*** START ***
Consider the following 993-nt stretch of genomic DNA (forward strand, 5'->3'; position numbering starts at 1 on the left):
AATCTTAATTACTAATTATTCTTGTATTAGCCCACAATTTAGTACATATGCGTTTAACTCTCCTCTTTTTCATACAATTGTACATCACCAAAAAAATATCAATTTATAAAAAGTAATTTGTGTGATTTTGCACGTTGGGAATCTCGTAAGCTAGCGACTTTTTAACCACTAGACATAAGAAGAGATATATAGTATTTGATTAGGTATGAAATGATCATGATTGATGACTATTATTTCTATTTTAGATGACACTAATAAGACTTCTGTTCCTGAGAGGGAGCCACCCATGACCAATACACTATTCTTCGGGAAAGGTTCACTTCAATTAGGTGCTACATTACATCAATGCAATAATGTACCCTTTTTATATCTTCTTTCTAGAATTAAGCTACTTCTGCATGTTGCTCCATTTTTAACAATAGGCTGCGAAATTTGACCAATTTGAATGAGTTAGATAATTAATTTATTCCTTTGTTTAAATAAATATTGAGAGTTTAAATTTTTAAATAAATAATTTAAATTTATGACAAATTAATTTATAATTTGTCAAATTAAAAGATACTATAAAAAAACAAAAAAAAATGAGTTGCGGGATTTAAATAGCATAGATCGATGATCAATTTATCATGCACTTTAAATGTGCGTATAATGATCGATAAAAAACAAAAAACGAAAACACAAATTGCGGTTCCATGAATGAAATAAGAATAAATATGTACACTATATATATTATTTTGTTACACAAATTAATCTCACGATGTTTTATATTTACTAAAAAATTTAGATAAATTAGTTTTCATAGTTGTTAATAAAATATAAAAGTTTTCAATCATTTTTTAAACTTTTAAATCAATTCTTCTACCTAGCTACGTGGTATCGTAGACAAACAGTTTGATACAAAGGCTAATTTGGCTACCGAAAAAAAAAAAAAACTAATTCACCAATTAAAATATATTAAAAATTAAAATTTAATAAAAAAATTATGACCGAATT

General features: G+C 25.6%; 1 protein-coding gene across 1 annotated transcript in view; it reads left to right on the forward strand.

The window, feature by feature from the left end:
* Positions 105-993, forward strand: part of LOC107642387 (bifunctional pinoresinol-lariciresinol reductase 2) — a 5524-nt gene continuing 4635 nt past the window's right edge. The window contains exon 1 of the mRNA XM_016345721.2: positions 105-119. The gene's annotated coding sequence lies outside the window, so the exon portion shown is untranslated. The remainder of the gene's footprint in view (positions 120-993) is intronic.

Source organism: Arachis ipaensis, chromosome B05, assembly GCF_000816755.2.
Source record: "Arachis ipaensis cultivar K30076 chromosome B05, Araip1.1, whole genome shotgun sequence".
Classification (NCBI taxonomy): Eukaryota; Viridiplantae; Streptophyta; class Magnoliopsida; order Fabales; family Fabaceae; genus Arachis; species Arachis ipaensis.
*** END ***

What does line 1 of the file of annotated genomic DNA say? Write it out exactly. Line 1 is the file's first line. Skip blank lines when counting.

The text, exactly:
Consider the following 993-nt stretch of genomic DNA (forward strand, 5'->3'; position numbering starts at 1 on the left):